MACHIAS, Maine — The University of Maine at Machias plans to close the only bookstore on campus this fall.

Faced with potential operating losses of up to $40,000, the University decided to try a different approach, deciding to abandon the bookstore in favor of having students order textbooks through an online vendor.

“We talked to a few other schools around the nation,” said Tom Potter, vice president of administration and finance. “We found that this is the direction other schools are taking.”

Machias is not the first school in the UMaine system to close its bookstore. University of Maine at Fort Kent closed its store at the beginning of the 2011-2012 school year and, like Machias, contracted with an online seller.

“The quickly changing market appears to be going electronic,” Potter explained. “The old model is going to change, and this is the best approach to transition. We have to start looking at the bookstore as a service rather than a profit center.”

The university made sure the campus community was involved in the decision to close the bookstore, discussing the concept with the student senate as well as with staff.

Three Web-based booksellers offered proposals to supply textbooks for the campus. The firm selected — — will offer students new and used books, as would a conventional academic bookstore. The company also offers textbook rentals and e-books, services that the university thinks will benefit students more than a traditional bookstore.

Students will still be able to sell back their textbooks as they normally would at the end of each academic term. The website will send representatives to the campus twice a year to buy used textbooks.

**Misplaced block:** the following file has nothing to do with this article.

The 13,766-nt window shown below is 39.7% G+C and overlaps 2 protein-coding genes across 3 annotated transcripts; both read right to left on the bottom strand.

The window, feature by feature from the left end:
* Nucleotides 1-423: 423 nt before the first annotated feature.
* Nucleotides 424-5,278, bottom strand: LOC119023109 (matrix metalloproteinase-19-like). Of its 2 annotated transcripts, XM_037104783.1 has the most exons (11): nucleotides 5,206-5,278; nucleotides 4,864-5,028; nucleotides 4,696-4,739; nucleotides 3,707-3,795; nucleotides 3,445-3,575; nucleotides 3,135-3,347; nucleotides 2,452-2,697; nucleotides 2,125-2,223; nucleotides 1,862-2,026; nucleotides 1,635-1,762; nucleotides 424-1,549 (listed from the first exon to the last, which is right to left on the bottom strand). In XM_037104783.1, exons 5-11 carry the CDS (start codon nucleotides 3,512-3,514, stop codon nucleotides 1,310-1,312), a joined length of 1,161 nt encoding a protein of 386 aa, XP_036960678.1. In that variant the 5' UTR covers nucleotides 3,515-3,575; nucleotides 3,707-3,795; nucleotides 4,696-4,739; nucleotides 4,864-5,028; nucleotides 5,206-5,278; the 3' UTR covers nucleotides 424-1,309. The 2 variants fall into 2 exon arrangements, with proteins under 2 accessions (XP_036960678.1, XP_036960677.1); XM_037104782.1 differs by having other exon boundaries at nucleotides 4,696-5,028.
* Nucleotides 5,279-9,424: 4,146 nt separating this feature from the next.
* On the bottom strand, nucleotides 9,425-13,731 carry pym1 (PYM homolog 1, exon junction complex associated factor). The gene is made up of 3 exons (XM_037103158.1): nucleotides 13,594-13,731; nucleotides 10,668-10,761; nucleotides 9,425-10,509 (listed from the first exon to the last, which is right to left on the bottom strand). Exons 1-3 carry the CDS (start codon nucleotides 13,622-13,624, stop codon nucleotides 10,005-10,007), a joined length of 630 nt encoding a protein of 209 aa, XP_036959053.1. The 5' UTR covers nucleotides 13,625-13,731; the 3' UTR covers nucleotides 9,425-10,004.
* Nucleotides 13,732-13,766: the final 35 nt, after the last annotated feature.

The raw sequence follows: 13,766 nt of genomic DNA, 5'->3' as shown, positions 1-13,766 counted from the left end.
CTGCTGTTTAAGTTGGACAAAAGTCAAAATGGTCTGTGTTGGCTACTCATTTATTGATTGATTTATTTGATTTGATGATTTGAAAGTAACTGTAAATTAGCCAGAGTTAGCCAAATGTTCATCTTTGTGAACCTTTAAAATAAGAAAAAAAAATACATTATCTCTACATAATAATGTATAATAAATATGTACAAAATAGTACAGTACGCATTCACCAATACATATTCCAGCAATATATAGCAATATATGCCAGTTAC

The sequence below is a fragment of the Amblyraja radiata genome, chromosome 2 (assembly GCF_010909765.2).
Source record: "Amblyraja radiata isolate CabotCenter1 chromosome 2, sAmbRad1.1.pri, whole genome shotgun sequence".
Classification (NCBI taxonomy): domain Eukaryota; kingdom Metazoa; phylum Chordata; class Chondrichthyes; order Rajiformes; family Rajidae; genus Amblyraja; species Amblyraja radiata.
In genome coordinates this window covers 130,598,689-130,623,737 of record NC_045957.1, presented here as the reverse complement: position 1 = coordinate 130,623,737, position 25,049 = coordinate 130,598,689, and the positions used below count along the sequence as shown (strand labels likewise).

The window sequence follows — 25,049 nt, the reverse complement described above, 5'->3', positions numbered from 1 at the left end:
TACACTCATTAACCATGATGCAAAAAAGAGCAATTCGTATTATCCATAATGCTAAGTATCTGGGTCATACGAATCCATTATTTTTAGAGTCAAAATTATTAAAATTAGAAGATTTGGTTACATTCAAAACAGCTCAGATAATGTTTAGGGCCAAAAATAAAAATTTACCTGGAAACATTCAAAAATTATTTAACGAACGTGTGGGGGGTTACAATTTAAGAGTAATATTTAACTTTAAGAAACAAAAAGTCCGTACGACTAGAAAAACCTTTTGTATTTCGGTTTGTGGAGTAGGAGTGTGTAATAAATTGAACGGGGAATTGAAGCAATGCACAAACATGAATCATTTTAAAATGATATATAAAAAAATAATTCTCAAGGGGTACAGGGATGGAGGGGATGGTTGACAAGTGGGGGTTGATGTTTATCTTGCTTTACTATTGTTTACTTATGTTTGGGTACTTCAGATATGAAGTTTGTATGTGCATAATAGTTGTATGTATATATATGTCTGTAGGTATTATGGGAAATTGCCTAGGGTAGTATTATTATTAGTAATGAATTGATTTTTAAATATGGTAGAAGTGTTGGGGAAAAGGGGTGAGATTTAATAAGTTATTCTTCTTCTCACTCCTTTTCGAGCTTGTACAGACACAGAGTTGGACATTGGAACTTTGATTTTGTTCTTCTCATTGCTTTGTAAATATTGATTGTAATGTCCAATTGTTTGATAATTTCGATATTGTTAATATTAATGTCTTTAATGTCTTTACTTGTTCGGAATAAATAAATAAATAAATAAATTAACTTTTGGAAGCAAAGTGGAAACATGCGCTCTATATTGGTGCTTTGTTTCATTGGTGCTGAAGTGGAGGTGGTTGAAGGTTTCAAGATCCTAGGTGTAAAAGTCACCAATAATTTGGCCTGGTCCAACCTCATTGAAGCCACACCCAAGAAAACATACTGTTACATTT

What’s in it for the university? The school will receive a commission from online sales, which Potter expects will generate $10,000-$15,000 in revenue annually. The university also is able to eliminate costs associated with maintaining textbook inventory and employing bookstore staff, which Potter estimates at $30,000-$40,000 a year.

So far there hasn’t been much student response to closing the bookstore. Director of Public Relations Erik Smith thinks that’s because electronic retailing is nothing new to students.

“Students were already seeking alternative means for textbooks,” Smith said. “Our online bookstore is not far from what they were already experiencing.”

UMM is also taking advantage of its relationship with food service corporation Aramark, which runs both the student cafeteria and food operation at the student union. Aramark has agreed to expand its space in the union to sell classroom staples such as paper, pens, notebooks and art supplies, as well as carry books published by the school and its faculty.

As for the old bookstore, Potter said an on-campus planning and budgeting committee will consider over the next few months other possible uses for the space, which is adjacent to the university’s recreation center.